Last updated: July 2016
Research conducted by Ethical Consumer has found that Barclays, HSBC and Lloyds all offer banking services to companies with licenses to test new potential fracking sites in the UK.
The table below lays out which bank is used by which fracking company and for what purpose.
Previous research on banks and fracking
The ‘Frack Off’ network list Barclays and HSBC as major players pushing fracking in the UK.
Third Energy, with Barclays as its ultimate parent company, was given planning permission in May 2016 to frack for shale gas in Ryedale, North Yorkshire. Actual fracking has not taken place in the UK since 2011. HSBC is also listed as a shareholder in fracking firm Dart Energy, to which it has lent £63 million. HSBC also helped BG Group raise €1 billion.
Move Your Money listed the position on fracking of the ‘big five’ UK banks, which revealed that Lloyds had also raised and loaned money for fracking companies, and is a shareholder in them. RBS has said that it is committed to finance fracking. Santander said its energy policy is not public.
What can be done?
You may want to look at closing any accounts you have with the banks that support fracking and to write to them telling them why.
The Petroleum Exploration Development Licences (PEDLs) given out in December 2015 don’t, in themselves, give a company the right to begin fracking. If the initial exploration finds what they are looking for, a company still has to go through many stages of surveys, land acquisition, planning applications and consultation. All the currently active exploration sites in the UK have the community mobilising against them.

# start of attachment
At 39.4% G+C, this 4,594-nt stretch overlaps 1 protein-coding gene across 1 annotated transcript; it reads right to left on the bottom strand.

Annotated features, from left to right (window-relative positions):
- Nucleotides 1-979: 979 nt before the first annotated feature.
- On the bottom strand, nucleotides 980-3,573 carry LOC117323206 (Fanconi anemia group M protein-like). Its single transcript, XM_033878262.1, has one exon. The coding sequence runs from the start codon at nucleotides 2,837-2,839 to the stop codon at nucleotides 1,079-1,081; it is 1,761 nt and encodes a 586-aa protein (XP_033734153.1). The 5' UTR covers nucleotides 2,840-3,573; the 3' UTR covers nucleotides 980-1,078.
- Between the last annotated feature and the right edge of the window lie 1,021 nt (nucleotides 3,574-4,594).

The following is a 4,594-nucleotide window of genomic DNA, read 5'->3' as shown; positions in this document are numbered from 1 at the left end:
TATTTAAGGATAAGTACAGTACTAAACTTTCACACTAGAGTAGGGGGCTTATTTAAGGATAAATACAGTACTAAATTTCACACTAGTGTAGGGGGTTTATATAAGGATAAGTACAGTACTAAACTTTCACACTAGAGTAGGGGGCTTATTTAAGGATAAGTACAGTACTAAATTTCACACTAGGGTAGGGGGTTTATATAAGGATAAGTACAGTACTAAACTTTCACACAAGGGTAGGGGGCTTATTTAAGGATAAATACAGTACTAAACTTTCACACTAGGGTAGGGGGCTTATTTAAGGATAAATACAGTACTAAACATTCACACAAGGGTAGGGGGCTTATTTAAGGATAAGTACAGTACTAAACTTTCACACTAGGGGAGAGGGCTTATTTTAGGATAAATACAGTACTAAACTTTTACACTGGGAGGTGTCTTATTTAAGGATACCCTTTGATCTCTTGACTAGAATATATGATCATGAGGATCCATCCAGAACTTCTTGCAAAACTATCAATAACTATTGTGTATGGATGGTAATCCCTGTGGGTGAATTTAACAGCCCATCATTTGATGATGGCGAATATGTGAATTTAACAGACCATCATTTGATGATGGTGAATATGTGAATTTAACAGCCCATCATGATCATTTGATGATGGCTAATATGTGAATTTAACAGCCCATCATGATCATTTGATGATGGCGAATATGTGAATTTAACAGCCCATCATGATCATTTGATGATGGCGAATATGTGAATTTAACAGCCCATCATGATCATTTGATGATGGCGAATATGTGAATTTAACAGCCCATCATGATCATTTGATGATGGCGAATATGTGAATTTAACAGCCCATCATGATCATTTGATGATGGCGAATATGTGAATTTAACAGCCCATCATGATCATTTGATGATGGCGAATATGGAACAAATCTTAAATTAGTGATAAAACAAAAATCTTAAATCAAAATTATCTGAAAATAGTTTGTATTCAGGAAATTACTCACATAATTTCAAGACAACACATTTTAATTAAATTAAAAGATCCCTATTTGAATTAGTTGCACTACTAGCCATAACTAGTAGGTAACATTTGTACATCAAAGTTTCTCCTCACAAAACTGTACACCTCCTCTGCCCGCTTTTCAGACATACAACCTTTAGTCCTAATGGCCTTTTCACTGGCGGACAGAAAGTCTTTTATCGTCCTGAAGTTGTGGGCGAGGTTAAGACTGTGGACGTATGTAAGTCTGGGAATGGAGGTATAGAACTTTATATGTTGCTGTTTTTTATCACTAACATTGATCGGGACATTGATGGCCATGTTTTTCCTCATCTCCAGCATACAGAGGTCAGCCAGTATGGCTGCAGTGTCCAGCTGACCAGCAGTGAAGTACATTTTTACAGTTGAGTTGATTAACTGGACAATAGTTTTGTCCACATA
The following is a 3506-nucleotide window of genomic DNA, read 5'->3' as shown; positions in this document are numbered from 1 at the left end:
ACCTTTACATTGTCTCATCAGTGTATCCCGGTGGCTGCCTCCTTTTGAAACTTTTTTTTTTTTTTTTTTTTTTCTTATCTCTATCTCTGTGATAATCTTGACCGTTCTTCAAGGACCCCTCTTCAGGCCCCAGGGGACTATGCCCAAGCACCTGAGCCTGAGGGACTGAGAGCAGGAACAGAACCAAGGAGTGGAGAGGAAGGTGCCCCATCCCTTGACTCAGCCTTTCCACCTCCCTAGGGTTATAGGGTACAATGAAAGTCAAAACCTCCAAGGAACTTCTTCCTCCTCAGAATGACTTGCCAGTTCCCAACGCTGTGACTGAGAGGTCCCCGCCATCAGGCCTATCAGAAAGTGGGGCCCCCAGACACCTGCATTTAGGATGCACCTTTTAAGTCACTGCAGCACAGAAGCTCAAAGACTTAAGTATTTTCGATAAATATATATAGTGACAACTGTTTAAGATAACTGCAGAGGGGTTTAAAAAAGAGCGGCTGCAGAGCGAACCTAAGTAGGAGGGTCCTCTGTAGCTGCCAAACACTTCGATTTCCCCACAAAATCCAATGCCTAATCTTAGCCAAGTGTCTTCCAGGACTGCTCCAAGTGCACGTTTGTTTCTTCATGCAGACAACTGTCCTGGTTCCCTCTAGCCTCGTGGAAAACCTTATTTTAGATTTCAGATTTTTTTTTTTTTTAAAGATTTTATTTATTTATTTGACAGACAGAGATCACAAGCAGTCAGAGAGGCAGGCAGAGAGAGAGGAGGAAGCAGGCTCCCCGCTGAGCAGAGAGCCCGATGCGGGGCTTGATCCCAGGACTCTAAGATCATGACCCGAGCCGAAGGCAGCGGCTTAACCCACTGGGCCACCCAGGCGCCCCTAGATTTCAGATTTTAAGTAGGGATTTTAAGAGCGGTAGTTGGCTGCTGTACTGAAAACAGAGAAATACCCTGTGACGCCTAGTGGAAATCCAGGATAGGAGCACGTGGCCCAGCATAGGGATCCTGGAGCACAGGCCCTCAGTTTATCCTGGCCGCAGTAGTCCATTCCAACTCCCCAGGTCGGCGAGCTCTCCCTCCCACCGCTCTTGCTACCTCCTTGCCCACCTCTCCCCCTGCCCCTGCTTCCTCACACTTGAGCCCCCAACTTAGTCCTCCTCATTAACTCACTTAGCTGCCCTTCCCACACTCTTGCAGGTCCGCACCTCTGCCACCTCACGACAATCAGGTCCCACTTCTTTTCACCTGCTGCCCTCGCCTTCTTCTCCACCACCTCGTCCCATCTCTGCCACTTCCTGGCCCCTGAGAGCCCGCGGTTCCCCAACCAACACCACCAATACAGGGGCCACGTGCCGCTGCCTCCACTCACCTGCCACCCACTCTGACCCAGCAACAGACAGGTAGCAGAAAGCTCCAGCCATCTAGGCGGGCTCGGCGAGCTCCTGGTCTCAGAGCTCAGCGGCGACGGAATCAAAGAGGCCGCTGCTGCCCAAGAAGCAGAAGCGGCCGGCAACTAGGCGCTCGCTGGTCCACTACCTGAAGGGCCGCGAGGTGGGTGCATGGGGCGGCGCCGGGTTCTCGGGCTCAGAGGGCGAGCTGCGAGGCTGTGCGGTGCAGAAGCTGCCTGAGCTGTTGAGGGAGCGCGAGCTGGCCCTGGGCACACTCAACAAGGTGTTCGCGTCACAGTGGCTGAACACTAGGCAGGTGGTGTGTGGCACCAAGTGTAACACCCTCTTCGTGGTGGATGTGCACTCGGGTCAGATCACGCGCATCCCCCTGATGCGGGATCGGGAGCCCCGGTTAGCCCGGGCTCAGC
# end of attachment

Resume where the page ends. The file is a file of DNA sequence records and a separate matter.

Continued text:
And according to Frack Off, if a license has been given in your area, “The sooner you start raising awareness and get people to take action, the better your chance of slowing them down and stopping them...The single most significant factor in what happens next is the community response in your area”.
See if fracking is planned near you.
What’s wrong with fracking?
"At a time when we should be rejecting the use of fossil fuels (coal, gas and oil), a UK-wide ‘dash for gas’ makes no sense”, says the extreme energy action network Frack Off. Fracking has also been accused of distracting energy firms and governments from investing in renewable energy.
As well as concerns around climate change, there are worries about the safety of fracking. In the USA, where fracking is well underway, there have been thousands of cases of water contamination; increased air pollution has been recorded in five states, and there are even reports of radioactive contamination and earthquakes.
Communities have been told by government and industry that we can avoid the dangers of fracking experienced by other countries if we regulate it properly. But the Guardian reported in April 2016 that the UK Government’s legal definition of fracking contains a loophole that would allow companies to bypass safety regulations. According to a leading geologist, between 2000-2010 43% of US wells fracked for gas, and 89% fracked for oil would not be defined as fracking under UK rules.
Even with the best regulation in the world, say Friends of the Earth, we can only make fracking “safer but not safe. And, for climate change reasons, fracking would still not be the answer to the UK’s energy problems.”